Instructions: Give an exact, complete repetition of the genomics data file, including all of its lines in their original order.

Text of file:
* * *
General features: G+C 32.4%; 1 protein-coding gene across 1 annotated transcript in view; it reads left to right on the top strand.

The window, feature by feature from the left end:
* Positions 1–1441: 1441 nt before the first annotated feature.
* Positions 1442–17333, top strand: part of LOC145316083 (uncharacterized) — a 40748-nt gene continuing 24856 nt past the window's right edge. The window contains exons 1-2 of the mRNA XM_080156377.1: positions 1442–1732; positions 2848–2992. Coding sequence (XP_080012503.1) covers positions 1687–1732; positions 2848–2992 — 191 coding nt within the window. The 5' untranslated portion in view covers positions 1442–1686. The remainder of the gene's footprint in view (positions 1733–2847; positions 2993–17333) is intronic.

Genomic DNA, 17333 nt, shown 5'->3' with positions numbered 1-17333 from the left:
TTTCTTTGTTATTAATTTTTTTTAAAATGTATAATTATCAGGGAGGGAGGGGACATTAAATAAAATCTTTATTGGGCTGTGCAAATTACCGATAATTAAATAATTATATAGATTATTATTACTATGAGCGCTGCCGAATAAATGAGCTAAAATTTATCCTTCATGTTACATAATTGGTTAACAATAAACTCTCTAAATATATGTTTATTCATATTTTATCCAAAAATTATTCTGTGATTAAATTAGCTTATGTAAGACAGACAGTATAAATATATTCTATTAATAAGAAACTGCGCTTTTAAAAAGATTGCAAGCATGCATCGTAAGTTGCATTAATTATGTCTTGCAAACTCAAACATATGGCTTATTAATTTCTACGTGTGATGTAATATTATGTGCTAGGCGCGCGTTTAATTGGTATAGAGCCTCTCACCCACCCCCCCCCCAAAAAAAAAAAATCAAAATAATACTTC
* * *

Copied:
General features: G+C 32.4%; 1 protein-coding gene across 1 annotated transcript in view; it reads left to right on the top strand.

The window, feature by feature from the left end:
* Positions 1–1441: 1441 nt before the first annotated feature.
* Positions 1442–17333, top strand: part of LOC145316083 (uncharacterized) — a 40748-nt gene continuing 24856 nt past the window's right edge. The window contains exons 1-2 of the mRNA XM_080156377.1: positions 1442–1732; positions 2848–2992. Coding sequence (XP_080012503.1) covers positions 1687–1732; positions 2848–2992 — 191 coding nt within the window. The 5' untranslated portion in view covers positions 1442–1686. The remainder of the gene's footprint in view (positions 1733–2847; positions 2993–17333) is intronic.

Genomic DNA, 17333 nt, shown 5'->3' with positions numbered 1-17333 from the left:
TTTCTTTGTTATTAATTTTTTTTAAAATGTATAATTATCAGGGAGGGAGGGGACATTAAATAAAATCTTTATTGGGCTGTGCAAATTACCGATAATTAAATAATTATATAGATTATTATTACTATGAGCGCTGCCGAATAAATGAGCTAAAATTTATCCTTCATGTTACATAATTGGTTAACAATAAACTCTCTAAATATATGTTTATTCATATTTTATCCAAAAATTATTCTGTGATTAAATTAGCTTATGTAAGACAGACAGTATAAATATATTCTATTAATAAGAAACTGCGCTTTTAAAAAGATTGCAAGCATGCATCGTAAGTTGCATTAATTATGTCTTGCAAACTCAAACATATGGCTTATTAATTTCTACGTGTGATGTAATATTATGTGCTAGGCGCGCGTTTAATTGGTATAGAGCCTCTCACCCACCCCCCCCCCAAAAAAAAAAAATCAAAATAATACTTC